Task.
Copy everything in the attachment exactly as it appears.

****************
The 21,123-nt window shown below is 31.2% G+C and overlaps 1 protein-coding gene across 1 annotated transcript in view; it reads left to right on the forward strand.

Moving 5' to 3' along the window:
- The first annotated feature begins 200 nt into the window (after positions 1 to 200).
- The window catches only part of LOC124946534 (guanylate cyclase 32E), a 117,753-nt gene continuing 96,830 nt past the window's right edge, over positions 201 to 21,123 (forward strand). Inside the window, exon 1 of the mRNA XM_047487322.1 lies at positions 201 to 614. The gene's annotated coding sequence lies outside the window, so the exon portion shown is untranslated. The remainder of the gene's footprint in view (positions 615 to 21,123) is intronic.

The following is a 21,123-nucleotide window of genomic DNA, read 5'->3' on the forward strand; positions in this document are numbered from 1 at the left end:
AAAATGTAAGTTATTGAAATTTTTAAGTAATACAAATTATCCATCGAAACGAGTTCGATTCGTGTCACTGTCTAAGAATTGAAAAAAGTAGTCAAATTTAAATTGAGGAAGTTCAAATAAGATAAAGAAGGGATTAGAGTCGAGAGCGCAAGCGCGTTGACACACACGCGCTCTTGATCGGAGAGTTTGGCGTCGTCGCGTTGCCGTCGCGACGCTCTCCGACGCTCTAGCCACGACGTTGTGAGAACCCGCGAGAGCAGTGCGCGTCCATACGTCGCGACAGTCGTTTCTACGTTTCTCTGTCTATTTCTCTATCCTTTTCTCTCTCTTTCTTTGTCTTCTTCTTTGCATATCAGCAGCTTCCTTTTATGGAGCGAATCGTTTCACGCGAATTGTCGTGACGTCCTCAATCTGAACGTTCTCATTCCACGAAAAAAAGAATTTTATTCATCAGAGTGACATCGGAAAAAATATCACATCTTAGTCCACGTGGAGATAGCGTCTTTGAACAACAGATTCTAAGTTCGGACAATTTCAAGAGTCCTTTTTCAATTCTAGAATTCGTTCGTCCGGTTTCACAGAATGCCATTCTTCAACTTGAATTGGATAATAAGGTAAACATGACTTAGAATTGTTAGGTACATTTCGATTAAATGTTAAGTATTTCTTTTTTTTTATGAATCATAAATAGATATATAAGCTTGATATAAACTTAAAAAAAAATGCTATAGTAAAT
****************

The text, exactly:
The 21,123-nt window shown below is 31.2% G+C and overlaps 1 protein-coding gene across 1 annotated transcript in view; it reads left to right on the forward strand.

Moving 5' to 3' along the window:
- The first annotated feature begins 200 nt into the window (after positions 1 to 200).
- The window catches only part of LOC124946534 (guanylate cyclase 32E), a 117,753-nt gene continuing 96,830 nt past the window's right edge, over positions 201 to 21,123 (forward strand). Inside the window, exon 1 of the mRNA XM_047487322.1 lies at positions 201 to 614. The gene's annotated coding sequence lies outside the window, so the exon portion shown is untranslated. The remainder of the gene's footprint in view (positions 615 to 21,123) is intronic.

The following is a 21,123-nucleotide window of genomic DNA, read 5'->3' on the forward strand; positions in this document are numbered from 1 at the left end:
AAAATGTAAGTTATTGAAATTTTTAAGTAATACAAATTATCCATCGAAACGAGTTCGATTCGTGTCACTGTCTAAGAATTGAAAAAAGTAGTCAAATTTAAATTGAGGAAGTTCAAATAAGATAAAGAAGGGATTAGAGTCGAGAGCGCAAGCGCGTTGACACACACGCGCTCTTGATCGGAGAGTTTGGCGTCGTCGCGTTGCCGTCGCGACGCTCTCCGACGCTCTAGCCACGACGTTGTGAGAACCCGCGAGAGCAGTGCGCGTCCATACGTCGCGACAGTCGTTTCTACGTTTCTCTGTCTATTTCTCTATCCTTTTCTCTCTCTTTCTTTGTCTTCTTCTTTGCATATCAGCAGCTTCCTTTTATGGAGCGAATCGTTTCACGCGAATTGTCGTGACGTCCTCAATCTGAACGTTCTCATTCCACGAAAAAAAGAATTTTATTCATCAGAGTGACATCGGAAAAAATATCACATCTTAGTCCACGTGGAGATAGCGTCTTTGAACAACAGATTCTAAGTTCGGACAATTTCAAGAGTCCTTTTTCAATTCTAGAATTCGTTCGTCCGGTTTCACAGAATGCCATTCTTCAACTTGAATTGGATAATAAGGTAAACATGACTTAGAATTGTTAGGTACATTTCGATTAAATGTTAAGTATTTCTTTTTTTTTATGAATCATAAATAGATATATAAGCTTGATATAAACTTAAAAAAAAATGCTATAGTAAAT